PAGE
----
Dr Lucy Clark
Lucy is a Senior Lecturer at the University of Birmingham and our team leader.
Lucy obtained a First Class MChem Chemistry with Mathematics degree from the University of St Andrews in 2010. She was then granted a Principal’s Career Development PhD Scholarship from the University of Edinburgh, which allowed her to pursue her post-graduate studies in the School of Chemistry under the supervision of Prof J. Paul Attfield FRS. In 2013, she was awarded her PhD for her thesis entitled “Synthesis and Study of Frustrated Oxide and Mixed Anion Materials.” A major focus of her thesis work comprised a study of correlated anion disorder in oxynitride materials using powder neutron diffraction.
After her time in Edinburgh, Lucy went on to a post-doctoral position with Prof Bruce D. Gaulin in the Department of Physics and Astronomy at McMaster University in Hamilton, Ontario. There she learnt to apply the technique of inelastic neutron scattering to the study of frustrated magnets. She subsequently returned to the UK, and to the University of St Andrews, to work on the development of ionothermal and solvothermal synthetic chemistry for the discovery of new advanced materials.
Before taking up her current position in the School of Chemistry at the University of Birmingham in 2020, Lucy held a Materials Innovation Factory lectureship at the University of Liverpool from 2017.
Dr Sam Ivko
Sam is a postdoctoral research associate within the group.
Sam completed his MChem in Chemistry at the University of Sheffield in 2016, where he spent his final year investigating rate enhancement of organometallic reactions in ionic liquid media under the supervision of Dr Anthony Haynes. After graduating, he took up a Graduate Teaching Assistant (GTA) PhD studentship in the same group at Sheffield. His project involved the synthesis, post-synthetic modification and thorough characterisation of metal-organic framework and polymer materials as supports for catalysis, for which he was awarded his PhD in 2020. Alongside his doctoral research, Sam delivered extensive teaching to undergraduate students in Sheffield for which he was awarded Fellowship of the Higher Education Academy (FHEA) status in 2019. He is now applying his expertise in solvothermal synthesis and solid-state characterisation to his postdoctoral research at the University of Birmingham, in the pursuit of two-dimensional S = ½ Kagomé magnets.
Kate is a final year PhD student in the group.
Kate is a graduate of Durham University, where she obtained a First Class MChem in Chemistry in 2016. As a final-year project student, Kate worked with Dr Karen E. Johnston towards elucidating the complex structural phase diagram of ferroelectric Nb-based perovskites using powder diffraction and solid-state NMR methods. Now in Liverpool, she is dedicated to the synthesis of quantum kagome antiferromagnets and exploring the complex magnetic phases that arise within them. In the chemistry lab, Kate widely employs solvothermal synthesis methods to prepare materials. She is also developing expertise in the collection and analysis of neutron diffraction and muon spectroscopy data.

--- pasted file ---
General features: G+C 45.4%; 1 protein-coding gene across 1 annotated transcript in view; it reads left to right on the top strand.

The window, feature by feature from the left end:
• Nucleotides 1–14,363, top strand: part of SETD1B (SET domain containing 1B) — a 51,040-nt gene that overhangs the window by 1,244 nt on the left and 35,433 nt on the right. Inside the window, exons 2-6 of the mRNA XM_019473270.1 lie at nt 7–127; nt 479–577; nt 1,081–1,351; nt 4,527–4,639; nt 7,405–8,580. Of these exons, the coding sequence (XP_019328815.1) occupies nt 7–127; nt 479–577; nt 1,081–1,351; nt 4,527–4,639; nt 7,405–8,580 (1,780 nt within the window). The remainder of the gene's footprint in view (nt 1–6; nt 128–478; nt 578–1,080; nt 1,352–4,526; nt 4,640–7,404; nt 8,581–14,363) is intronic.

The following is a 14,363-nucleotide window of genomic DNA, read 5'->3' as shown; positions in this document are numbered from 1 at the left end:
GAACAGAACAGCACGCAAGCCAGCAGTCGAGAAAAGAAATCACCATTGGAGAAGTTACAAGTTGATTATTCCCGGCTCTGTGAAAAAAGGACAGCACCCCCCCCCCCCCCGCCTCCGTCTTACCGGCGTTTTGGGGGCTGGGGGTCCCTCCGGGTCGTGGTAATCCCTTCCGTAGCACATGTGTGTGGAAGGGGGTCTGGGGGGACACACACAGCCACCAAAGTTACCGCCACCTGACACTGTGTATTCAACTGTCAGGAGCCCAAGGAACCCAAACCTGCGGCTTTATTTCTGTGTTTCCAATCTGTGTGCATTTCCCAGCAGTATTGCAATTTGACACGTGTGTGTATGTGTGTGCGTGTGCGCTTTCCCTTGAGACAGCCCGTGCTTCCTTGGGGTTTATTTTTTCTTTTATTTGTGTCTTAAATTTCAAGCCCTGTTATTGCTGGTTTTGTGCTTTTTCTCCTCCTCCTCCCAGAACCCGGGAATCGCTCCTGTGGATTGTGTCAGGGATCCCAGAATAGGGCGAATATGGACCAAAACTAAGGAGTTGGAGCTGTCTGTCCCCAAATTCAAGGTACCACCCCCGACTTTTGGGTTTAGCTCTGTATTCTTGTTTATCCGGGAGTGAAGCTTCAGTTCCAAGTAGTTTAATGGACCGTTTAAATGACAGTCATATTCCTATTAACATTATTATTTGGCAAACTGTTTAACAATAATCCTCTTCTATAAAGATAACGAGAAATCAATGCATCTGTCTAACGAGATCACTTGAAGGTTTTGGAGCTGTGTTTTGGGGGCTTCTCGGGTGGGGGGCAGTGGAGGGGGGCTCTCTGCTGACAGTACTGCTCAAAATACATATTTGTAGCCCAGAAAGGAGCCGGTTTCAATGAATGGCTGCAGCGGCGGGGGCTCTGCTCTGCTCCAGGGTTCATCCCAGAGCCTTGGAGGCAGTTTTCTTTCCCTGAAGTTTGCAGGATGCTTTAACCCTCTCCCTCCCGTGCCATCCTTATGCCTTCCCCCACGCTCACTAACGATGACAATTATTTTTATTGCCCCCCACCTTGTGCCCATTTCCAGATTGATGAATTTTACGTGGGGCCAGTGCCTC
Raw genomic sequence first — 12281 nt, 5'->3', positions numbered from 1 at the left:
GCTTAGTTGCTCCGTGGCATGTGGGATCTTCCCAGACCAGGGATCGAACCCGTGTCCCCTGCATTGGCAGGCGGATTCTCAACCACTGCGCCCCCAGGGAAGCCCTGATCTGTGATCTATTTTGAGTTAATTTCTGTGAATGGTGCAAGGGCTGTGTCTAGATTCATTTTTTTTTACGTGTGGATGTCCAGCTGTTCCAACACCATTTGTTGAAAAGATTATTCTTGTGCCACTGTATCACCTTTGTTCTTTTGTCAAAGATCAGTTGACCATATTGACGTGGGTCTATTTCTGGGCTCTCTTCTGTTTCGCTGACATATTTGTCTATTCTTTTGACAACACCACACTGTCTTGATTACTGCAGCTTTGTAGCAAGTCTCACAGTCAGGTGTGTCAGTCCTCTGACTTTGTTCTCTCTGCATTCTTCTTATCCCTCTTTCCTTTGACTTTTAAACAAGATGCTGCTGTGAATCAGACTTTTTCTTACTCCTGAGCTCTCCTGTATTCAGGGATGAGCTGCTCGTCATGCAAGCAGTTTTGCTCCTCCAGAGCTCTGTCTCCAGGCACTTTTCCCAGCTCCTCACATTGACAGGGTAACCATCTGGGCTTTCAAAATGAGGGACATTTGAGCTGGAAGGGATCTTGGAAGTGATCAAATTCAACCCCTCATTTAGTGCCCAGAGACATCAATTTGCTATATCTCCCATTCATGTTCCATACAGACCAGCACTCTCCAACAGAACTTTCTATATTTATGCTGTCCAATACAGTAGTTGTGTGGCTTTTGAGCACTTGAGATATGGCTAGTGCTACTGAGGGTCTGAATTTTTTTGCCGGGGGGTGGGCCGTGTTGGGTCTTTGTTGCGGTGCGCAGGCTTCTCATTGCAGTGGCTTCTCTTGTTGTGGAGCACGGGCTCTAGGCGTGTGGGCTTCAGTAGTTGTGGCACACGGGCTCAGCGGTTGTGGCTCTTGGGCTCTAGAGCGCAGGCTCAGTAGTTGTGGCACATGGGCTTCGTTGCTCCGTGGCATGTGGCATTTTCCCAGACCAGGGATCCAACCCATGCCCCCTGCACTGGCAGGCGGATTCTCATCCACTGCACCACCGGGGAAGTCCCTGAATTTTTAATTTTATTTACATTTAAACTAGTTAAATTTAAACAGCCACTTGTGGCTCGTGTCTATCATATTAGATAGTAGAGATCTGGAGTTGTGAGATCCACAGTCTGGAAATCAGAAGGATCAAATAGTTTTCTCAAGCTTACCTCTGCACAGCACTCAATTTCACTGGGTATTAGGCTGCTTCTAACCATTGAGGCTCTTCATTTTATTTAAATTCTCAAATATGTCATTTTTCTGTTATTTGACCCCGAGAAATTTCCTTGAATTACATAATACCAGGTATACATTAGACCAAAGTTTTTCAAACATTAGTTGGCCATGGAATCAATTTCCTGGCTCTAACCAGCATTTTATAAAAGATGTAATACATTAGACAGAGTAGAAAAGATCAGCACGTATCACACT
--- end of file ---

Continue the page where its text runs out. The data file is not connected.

Aly is a 3rd-year PhD student in the group.
Aly joined the group from Chalmers University of Technology in Sweden, where he completed his MSc in Materials Chemistry with distinction in 2018. During his time at Chalmers, Aly explored the synthesis and characterisation of a family of anhydrous alums as candidate spin liquids. Now, Aly is the recipient of an ISIS PhD Facility Development Studentship in which he is searching for new metal-organic framework solids for quantum materials applications. He is co-supervised by Dr Gøran Nilsen from the Excitations and Polarised Neutrons Group at the ISIS Neutron and Muon Facility. A key component of Aly’s project is the development of the deuterated single crystal growth capabilities within the ISIS Deuteration Facility
Jennifer is a 2nd-year PhD student in the group.
Jennifer graduated from the University of Liverpool with a First Class MPhys degree in Physics in 2019. For her final year project, Jennifer was part of the Clark Group and won the departmental prize for best MPhys project for her work on the synthesis of rare-earth materialisations of the Kitaev quantum spin liquid ground state. Jennifer decided to stay in the group for her PhD, in which she is studying the relationship between chemical and magnetic disorder and frustration in quantum materials. Her PhD is co-funded by the Institue Laue-Langevin (ILL) Graduate School in Grenoble, France. She is co-supervised by Dr Andrew Wildes, the instrument scientist on the ILL’s polarised diffuse D7 diffractometer.
In addition to her research, Jennifer has also been involved in outreach since her undergraduate days, and for her contribution to promoting Physics through public engagement, Jennifer was awarded the Ann Marks Memorial Prize by the IOP in 2018.
Tristan is a first-year PhD student in the group.
Tristan graduated from the University of Brighton with a First Class MChem degree in Chemistry in 2020. For his final year project Tristan worked alongside Dr Ian Gass to design a previously unreported synthetic route for the synthesis of bi-dentate pyridine-triazole based ligands. These ligands were then complexed with FeII to discover potential applications in the switchable surfactant field. Now in Birmingham, Tristan is exploring synthetic strategies to obtain new low-dimensional frustrated magnetic materials as part of the groups EPSRC New Investigator Award.
Former Group Members
Lewis Farrar – MChem – 2017/18
Jennifer Graham – MPhys – 2018/19
Adam Hayward – MChem – 2018/19
Brendan Ward-O’Brien – MChem – 2018/19
Rory Powell – MChem – 2019/20
3rd Year Project Students
Brendan Ward-O’Brien – 2018
Jennifer Graham – EPSRC Vacation Bursary Student – 2018
Rich Lyons – Liverpool Department of Chemistry Summer Student – 2018